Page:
- Associated Press - Monday, November 1, 2010

BAGHDAD | Iraq’s dwindling Christian community was grieving and afraid Monday after militants seized a Baghdad church during evening Mass, held the congregation hostage and triggered a raid by Iraqi security forces. The bloodbath left at least 58 people dead and 78 wounded — nearly everyone inside.

The attack, claimed by an al Qaeda-linked group, was the deadliest recorded against Iraq’s Christians, whose numbers have plummeted since the 2003 U.S.-led invasion as the community has fled to other countries.

Pope Benedict XVI denounced the assault on Our Lady of Salvation Church as “ferocious” and called for renewed international efforts to broker peace in the region.

Prime Minister Nouri al-Maliki also condemned the siege, saying it was an attempt to drive more Christians out of the country.

Islamic militants have systematically attacked Christians in Iraq since the collapse of Saddam Hussein’s regime. Catholics made up 2.89 percent of Iraq’s population in 1980; by 2008 they were merely 0.89 percent.

Workers carry a coffin out of Our Lady of Salvation Church the morning after its congregation was taken hostage Sunday in Baghdad. Dozens of people were killed, including a priest, before Iraqi security forces ended the standoff. (Associated Press)
Workers carry a coffin out of Our Lady of Salvation Church the ... more >

Sunday’s bloodbath began at dusk, when a car bomb went off in the area, and then militants wearing suicide vests and armed with grenades attacked the Iraqi stock exchange.

The car bombing and the attack on the stock exchange, in which only two guards were injured, may have been an attempt by the militants to divert attention from their real target — the nearby church, in an upscale Baghdad neighborhood.

That attack soon followed. The gunmen went inside the church and took about 120 Christians hostage.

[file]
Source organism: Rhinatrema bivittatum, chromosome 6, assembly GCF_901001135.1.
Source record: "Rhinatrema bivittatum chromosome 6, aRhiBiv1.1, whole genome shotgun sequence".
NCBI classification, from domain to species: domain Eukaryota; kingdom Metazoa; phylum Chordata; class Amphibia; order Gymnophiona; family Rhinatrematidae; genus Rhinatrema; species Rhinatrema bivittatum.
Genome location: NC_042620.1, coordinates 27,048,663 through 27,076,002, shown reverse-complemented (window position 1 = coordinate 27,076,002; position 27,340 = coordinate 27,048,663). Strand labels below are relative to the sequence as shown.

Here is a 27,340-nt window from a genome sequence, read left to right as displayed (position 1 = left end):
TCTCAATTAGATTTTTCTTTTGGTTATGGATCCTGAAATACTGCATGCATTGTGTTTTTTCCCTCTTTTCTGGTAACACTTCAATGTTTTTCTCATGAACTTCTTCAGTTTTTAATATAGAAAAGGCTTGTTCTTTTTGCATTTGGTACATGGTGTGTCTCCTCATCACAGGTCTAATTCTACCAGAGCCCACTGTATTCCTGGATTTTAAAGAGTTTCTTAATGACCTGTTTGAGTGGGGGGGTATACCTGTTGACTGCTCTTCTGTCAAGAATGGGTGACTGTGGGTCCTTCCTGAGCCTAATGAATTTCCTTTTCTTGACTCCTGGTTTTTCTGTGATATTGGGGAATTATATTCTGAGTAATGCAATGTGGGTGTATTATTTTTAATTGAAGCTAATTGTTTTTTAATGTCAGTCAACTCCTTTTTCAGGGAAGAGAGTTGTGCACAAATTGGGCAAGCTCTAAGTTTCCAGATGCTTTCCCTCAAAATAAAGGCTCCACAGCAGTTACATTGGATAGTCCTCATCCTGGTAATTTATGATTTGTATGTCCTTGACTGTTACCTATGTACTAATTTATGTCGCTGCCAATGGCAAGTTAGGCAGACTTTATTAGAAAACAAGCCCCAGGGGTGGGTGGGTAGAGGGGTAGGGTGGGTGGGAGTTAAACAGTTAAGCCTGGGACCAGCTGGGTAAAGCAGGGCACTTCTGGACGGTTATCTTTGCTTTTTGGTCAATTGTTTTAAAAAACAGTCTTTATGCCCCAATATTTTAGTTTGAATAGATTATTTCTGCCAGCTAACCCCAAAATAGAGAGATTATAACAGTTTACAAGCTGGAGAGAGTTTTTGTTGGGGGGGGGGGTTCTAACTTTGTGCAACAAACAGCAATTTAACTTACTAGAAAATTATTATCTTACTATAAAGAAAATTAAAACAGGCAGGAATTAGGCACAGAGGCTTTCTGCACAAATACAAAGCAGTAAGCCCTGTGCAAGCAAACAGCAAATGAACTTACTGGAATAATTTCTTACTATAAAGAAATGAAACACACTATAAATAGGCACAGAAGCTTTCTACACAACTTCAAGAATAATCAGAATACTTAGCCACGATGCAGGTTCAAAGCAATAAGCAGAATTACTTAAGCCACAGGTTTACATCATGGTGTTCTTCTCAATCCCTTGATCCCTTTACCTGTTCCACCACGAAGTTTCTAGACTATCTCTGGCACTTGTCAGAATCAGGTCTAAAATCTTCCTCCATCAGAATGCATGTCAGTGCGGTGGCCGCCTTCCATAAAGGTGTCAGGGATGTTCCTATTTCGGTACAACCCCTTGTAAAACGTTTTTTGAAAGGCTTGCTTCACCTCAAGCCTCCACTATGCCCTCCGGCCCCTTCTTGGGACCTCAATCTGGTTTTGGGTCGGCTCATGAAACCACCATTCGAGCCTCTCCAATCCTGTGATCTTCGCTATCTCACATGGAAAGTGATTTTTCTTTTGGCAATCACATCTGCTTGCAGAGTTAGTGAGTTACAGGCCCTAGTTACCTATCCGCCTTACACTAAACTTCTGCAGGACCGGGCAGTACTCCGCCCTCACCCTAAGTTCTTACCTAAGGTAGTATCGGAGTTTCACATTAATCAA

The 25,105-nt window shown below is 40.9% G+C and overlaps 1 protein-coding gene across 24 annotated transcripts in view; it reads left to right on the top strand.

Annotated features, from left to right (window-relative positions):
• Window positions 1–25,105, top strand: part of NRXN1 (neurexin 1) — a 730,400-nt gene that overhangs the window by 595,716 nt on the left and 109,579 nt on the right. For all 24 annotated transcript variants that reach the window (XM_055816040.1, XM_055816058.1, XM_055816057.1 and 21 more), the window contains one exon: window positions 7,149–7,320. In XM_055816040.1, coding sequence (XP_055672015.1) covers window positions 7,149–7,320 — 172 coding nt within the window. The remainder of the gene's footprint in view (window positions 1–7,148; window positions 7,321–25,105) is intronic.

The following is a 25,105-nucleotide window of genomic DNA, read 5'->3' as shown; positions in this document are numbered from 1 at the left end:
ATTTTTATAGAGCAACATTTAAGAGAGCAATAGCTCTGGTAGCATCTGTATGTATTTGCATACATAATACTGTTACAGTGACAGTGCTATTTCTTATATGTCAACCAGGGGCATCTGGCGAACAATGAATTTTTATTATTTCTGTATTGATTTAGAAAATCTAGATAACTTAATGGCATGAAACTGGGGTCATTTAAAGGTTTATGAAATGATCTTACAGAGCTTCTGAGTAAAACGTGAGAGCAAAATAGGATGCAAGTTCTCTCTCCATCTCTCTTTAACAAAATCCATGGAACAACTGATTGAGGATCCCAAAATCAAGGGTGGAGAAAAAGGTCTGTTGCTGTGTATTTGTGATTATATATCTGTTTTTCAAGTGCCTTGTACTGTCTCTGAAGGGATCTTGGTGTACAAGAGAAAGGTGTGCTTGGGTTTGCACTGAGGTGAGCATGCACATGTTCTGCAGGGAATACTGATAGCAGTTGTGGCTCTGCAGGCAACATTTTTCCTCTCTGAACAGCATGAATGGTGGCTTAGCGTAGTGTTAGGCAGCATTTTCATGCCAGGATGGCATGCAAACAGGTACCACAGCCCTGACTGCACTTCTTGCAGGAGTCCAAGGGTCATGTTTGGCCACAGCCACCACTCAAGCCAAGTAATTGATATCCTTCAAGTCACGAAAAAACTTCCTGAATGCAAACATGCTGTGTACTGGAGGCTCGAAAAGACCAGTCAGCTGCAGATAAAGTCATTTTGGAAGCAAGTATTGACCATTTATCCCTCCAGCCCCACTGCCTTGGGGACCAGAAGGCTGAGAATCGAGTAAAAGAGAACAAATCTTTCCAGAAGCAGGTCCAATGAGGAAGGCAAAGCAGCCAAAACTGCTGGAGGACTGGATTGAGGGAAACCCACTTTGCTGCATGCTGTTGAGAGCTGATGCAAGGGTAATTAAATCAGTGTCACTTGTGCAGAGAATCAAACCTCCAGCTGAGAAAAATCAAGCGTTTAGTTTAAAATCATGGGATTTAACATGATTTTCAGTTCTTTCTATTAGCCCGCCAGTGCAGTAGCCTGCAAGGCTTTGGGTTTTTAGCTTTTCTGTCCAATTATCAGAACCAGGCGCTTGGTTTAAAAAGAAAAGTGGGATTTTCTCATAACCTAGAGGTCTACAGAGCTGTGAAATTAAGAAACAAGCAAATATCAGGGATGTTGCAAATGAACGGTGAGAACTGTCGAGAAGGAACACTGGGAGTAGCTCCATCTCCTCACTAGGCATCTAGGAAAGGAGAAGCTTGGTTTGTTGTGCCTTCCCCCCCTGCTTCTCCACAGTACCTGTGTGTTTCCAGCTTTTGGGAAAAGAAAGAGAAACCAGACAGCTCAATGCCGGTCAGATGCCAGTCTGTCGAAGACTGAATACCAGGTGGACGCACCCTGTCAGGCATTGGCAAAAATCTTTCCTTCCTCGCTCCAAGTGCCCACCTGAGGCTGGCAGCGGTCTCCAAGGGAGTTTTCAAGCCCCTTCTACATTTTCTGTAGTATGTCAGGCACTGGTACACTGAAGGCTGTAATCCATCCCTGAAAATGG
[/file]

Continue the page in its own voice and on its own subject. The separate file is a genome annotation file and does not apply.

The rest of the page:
At least 58 people were killed, including 12 policemen as well as five bystanders thought to have been killed by the car bombing and blasts outside the church before the attackers stormed inside. Forty-one Christians inside the church also died, including two priests.

It was unclear whether most hostages died before or during the rescue.

An Iraqi official who was on the scene as the hostage drama unfolded said he talked on a cell phone with one of the hostages during the siege. He said the hostage described how insurgents began shooting wildly when they went into the church and said he could see about 40 wounded people lying around him on the floor.

The Iraqi official said he then spoke on the phone to one of the militants. During the four-minute conversation, the militant demanded that Iraqi authorities release its al Qaeda prisoners and stressed that all female prisoners should be released immediately. The official said he judged by the militant’s accent and speech that he was not Iraqi.

When Iraqi special forces joined police and other officials already on the scene, they heard gunshots and decided to enter the church “to prevent the further loss of innocent lives,” said Army Lt. Col. Terry L. Conder, a spokesman for U.S. special forces.

When the Iraqis stormed the building, the militants were shooting at the hostages, the Iraqi official said.